Building and keeping external talent
How does each family ensure non-family employees are fairly heard and rewarded and have a say in the business?
Accepting non-family talent as part of senior management
JP Pepperdine believes they are no different from a regular company, where all employees are valued to ensure the success of the business. Jerry cites Iron Man Chef Heman Tan as one such non-family talent in the senior management team.
He also highlights that regular HR practices like remuneration benchmarking with ex-gratia payouts are given to performing employees. Climate or employee perception surveys and 360-degree surveys are conducted confidentially to ensure all employees have a fair say on how the business is run.
Constant training and transfer of knowledge to retain talent
For Shalom Movers, Gideon shares that his people are company ambassadors, which make talent an important aspect.
“I believe the best way to retain talent is to continually provide training and development to our staff,” he says. “With the knowledge [they] gain, it prepares us for new opportunities when it arises, as we would know how to think out of the box.”
Gideon also uses technology to empower his staff to make decisions, which help in job satisfaction and retention.
As an example, he says, “Our supervisors are able to deploy their staff who receive job orders through their smartphones. When you have productivity, it saves time and makes staff happier, as [there is] less waiting around [and] less miscommunications over the phone.”
Treating everyone equally and being transparent
For Morgan, his sense of family makes him treat all staff equally. “I care for them and protect them as part of my family,” he says. “The business is transparent and everyone knows the health of the company. And thus, because they know that they are family, they have a sense of pride and are responsible for their actions.”
Resolving differences and conflict resolution
It is tough for many to resolve work differences, particularly if it’s family they are working with. So how do they resolve this?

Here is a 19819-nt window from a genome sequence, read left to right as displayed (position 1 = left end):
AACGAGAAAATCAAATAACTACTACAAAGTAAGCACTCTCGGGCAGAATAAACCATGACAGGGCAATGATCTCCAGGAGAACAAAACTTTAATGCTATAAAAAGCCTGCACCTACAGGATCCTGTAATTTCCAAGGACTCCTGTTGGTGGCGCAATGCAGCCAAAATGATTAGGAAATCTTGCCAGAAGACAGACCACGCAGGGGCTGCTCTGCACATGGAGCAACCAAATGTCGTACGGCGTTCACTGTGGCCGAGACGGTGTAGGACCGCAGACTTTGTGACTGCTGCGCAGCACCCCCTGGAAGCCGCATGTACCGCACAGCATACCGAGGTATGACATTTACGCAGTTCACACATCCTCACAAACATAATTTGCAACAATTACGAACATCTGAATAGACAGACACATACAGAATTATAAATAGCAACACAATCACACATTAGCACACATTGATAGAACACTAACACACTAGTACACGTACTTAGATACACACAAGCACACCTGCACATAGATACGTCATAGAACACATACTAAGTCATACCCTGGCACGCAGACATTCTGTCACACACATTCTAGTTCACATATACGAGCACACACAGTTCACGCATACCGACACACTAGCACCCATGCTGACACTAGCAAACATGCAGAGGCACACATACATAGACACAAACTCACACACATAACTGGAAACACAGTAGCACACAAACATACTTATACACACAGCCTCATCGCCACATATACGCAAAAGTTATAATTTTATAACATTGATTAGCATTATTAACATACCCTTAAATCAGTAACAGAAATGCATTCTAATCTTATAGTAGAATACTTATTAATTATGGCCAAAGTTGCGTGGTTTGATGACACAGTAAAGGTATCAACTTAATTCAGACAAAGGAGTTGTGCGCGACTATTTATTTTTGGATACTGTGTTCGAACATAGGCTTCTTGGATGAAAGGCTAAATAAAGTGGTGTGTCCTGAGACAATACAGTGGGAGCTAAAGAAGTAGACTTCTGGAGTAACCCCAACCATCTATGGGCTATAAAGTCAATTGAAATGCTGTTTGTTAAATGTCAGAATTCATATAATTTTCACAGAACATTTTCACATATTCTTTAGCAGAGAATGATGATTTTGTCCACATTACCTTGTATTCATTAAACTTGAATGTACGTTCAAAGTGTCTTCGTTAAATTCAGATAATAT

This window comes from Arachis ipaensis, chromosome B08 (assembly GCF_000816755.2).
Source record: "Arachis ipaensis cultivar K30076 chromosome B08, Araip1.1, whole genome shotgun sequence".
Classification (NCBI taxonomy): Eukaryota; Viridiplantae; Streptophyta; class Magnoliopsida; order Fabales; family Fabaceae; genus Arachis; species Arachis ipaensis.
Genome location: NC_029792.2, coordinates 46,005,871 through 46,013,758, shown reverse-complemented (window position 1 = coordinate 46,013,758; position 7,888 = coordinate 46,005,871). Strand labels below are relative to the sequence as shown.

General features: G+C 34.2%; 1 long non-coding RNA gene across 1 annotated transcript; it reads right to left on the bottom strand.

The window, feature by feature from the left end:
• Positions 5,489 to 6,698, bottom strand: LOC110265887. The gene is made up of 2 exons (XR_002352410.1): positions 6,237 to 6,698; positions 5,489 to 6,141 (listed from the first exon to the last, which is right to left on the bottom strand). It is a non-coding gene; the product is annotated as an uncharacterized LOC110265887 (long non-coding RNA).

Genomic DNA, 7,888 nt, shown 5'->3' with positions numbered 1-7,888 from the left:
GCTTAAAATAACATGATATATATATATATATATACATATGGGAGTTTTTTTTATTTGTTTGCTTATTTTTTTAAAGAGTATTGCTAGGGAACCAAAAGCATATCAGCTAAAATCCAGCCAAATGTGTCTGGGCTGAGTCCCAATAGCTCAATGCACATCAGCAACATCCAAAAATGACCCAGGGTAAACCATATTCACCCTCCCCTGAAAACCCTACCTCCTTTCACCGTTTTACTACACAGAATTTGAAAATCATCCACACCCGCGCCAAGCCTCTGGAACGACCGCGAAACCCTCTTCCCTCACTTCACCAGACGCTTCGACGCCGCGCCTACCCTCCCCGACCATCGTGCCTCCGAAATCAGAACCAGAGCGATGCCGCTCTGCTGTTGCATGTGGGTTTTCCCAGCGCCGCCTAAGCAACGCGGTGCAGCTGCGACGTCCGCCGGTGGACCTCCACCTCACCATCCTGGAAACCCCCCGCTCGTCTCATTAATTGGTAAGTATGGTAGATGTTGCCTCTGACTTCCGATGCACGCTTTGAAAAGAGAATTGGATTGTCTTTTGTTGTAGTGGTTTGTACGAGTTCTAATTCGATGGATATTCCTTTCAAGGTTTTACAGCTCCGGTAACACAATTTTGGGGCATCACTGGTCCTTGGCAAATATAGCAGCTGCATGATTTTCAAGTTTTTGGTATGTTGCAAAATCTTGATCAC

Putting on the empathy hat
Because of the generation gap, Jerry finds it a constant effort to align with the chairman.
“Whenever we face a potential conflict, the first thing we do is put on the empathy hat. We try to understand the issue and remember that we are a non-confrontation culture. Then, we deliberate amongst ourselves about the issue. Once we have a common understanding, then we try our best to effectively communicate the point across. Sometimes, the most effective way is via pictures, Google images, Excel spreadsheets, or blueprint plans. Patience and [accomodating each other] are important virtues that can help to resolve these issues.”
Morgan faces many conflicts with his brothers and mom daily.
“We solve it by talking it out and just compromising. The good thing is that each of us have different strengths, and we just trust that each of us will do our best and that we will make the right decision. But nothing solves any problem better than just sitting down as a family with a couple of beers and just opening up and sharing our feelings.”
Recognizing a common goal
Gideon recognizes a common objective: Everyone wants to do their best.
“If we start on the basis that all disagreements arise from good intentions to want to do their best for the family business, then it all boils down to the need for each other to express and discuss our opinions. I won’t deem it as conflict.”
To many tech founders, it is almost unheard of to have to work in a family business. But as tech firms evolve and grow, they may possibly span generations. One cannot deny the advantages of having trust and aligning on goals in a family business. Perhaps it is time to include a family member in your startup?
This article first appeared on Tech in Asia.